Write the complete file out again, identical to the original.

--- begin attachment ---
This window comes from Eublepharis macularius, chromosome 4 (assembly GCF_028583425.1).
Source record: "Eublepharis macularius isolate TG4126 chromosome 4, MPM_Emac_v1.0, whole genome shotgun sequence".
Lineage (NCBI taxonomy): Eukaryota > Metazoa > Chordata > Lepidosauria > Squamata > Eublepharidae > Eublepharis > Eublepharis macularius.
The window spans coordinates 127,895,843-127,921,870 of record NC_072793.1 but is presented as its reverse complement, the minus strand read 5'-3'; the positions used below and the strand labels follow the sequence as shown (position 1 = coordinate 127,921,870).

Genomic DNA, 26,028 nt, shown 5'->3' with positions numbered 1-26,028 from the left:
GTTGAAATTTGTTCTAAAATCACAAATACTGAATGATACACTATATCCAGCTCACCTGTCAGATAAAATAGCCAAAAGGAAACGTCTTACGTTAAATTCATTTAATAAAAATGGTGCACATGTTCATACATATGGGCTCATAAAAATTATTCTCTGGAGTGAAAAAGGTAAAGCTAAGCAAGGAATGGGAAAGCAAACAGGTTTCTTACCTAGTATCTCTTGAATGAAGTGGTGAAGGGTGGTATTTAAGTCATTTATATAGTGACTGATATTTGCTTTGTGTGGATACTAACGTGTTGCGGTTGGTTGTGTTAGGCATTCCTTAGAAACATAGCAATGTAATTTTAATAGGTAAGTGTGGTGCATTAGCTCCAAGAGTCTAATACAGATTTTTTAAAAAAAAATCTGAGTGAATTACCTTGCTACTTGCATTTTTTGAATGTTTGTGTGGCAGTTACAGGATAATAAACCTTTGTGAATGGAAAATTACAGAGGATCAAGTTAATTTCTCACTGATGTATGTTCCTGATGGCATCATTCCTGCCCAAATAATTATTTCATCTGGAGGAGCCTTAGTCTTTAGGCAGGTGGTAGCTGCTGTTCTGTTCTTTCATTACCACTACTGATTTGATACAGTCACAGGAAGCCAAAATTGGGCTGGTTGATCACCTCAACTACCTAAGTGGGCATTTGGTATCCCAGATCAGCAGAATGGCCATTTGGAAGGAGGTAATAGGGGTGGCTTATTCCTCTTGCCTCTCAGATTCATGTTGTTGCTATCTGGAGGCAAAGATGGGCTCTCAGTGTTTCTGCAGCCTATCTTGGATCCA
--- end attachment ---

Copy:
This window comes from Eublepharis macularius, chromosome 4 (assembly GCF_028583425.1).
Source record: "Eublepharis macularius isolate TG4126 chromosome 4, MPM_Emac_v1.0, whole genome shotgun sequence".
Lineage (NCBI taxonomy): Eukaryota > Metazoa > Chordata > Lepidosauria > Squamata > Eublepharidae > Eublepharis > Eublepharis macularius.
The window spans coordinates 127,895,843-127,921,870 of record NC_072793.1 but is presented as its reverse complement, the minus strand read 5'-3'; the positions used below and the strand labels follow the sequence as shown (position 1 = coordinate 127,921,870).

Genomic DNA, 26,028 nt, shown 5'->3' with positions numbered 1-26,028 from the left:
GTTGAAATTTGTTCTAAAATCACAAATACTGAATGATACACTATATCCAGCTCACCTGTCAGATAAAATAGCCAAAAGGAAACGTCTTACGTTAAATTCATTTAATAAAAATGGTGCACATGTTCATACATATGGGCTCATAAAAATTATTCTCTGGAGTGAAAAAGGTAAAGCTAAGCAAGGAATGGGAAAGCAAACAGGTTTCTTACCTAGTATCTCTTGAATGAAGTGGTGAAGGGTGGTATTTAAGTCATTTATATAGTGACTGATATTTGCTTTGTGTGGATACTAACGTGTTGCGGTTGGTTGTGTTAGGCATTCCTTAGAAACATAGCAATGTAATTTTAATAGGTAAGTGTGGTGCATTAGCTCCAAGAGTCTAATACAGATTTTTTAAAAAAAAATCTGAGTGAATTACCTTGCTACTTGCATTTTTTGAATGTTTGTGTGGCAGTTACAGGATAATAAACCTTTGTGAATGGAAAATTACAGAGGATCAAGTTAATTTCTCACTGATGTATGTTCCTGATGGCATCATTCCTGCCCAAATAATTATTTCATCTGGAGGAGCCTTAGTCTTTAGGCAGGTGGTAGCTGCTGTTCTGTTCTTTCATTACCACTACTGATTTGATACAGTCACAGGAAGCCAAAATTGGGCTGGTTGATCACCTCAACTACCTAAGTGGGCATTTGGTATCCCAGATCAGCAGAATGGCCATTTGGAAGGAGGTAATAGGGGTGGCTTATTCCTCTTGCCTCTCAGATTCATGTTGTTGCTATCTGGAGGCAAAGATGGGCTCTCAGTGTTTCTGCAGCCTATCTTGGATCCA